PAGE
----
While the increased tax limit is undoubtedly helpful, such limit does not affect the basics of ranching operations transfer – how the assets should be transferred fairly to the next generation, especially when some of the members in the next generation are not participating in ranching operations.

Fair Doesn’t Mean Equal

While you may want to treat each of your children fairly in the distribution of your estate, this does not mean that the entirety of your operations should be split equally among your children.  There are many ways that an estate can be divided “fairly” without having to be split the estate “equally.”

As a starting point, if your children aren’t involved with the ranch now, it may be a terrible idea to include them in ownership or decision making after your death.  The recognition of who will (and who won’t) be involved in future operations can then serve as a starting point in the next important consideration – determining fairness in asset distribution.

What Do Your Each of Your Children Want?

There are unlimited ways to transfer wealth to the children or others who will continue ranching operations and to those who won’t be involved in such operations.  One of the best ways to begin a succession plan is by having conversations with your children to determine what their desires are with respect to an inheritance.  Those who may not be interested in participating in continued operations may appreciate a plan for a buyout of their interest, or a future stream of payments from some aspect of operations, or some other type of interest.  When the desires of the children are known, not only can this be extremely helpful in developing a solid succession plan around the objectives of everyone, but also in minimizing future litigation risk by quashing any unrealistic entitlement that may be brewing.  Don’t confuse this with “taking a vote.”  It’s your decision, not theirs!  However, this “taking a poll” phase of the planning is an important step, and may uncover wishes you didn’t know were held by the next generations.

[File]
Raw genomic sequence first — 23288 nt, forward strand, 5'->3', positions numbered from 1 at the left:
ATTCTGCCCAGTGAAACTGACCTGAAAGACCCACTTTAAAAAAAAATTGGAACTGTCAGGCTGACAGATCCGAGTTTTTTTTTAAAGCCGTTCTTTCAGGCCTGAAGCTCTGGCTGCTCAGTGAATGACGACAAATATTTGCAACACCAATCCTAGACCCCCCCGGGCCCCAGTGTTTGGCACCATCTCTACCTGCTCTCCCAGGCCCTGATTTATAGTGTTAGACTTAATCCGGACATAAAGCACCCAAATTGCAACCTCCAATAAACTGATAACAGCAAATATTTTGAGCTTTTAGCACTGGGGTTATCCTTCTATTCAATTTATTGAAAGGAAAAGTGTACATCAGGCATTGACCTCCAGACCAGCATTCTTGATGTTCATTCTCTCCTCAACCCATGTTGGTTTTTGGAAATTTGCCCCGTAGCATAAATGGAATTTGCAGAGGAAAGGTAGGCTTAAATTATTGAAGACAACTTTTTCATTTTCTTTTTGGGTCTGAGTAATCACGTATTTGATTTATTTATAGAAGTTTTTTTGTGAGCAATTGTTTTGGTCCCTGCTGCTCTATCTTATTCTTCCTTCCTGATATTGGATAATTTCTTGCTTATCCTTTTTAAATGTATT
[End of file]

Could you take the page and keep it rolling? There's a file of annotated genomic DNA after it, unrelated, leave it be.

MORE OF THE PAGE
Be Strategic – Develop a Plan Now, and Communicate the Plan to Your Children

You’ve worked your life on your farm or ranch, so consider your estate plan as drawing a “roadmap” as to what comes next to increase the likelihood your work can continue at the next generation.  I urge my farming clients to strategically plan now for asset division and distribution rather than putting off these important matters with the attitude of “let the kids figure it out.”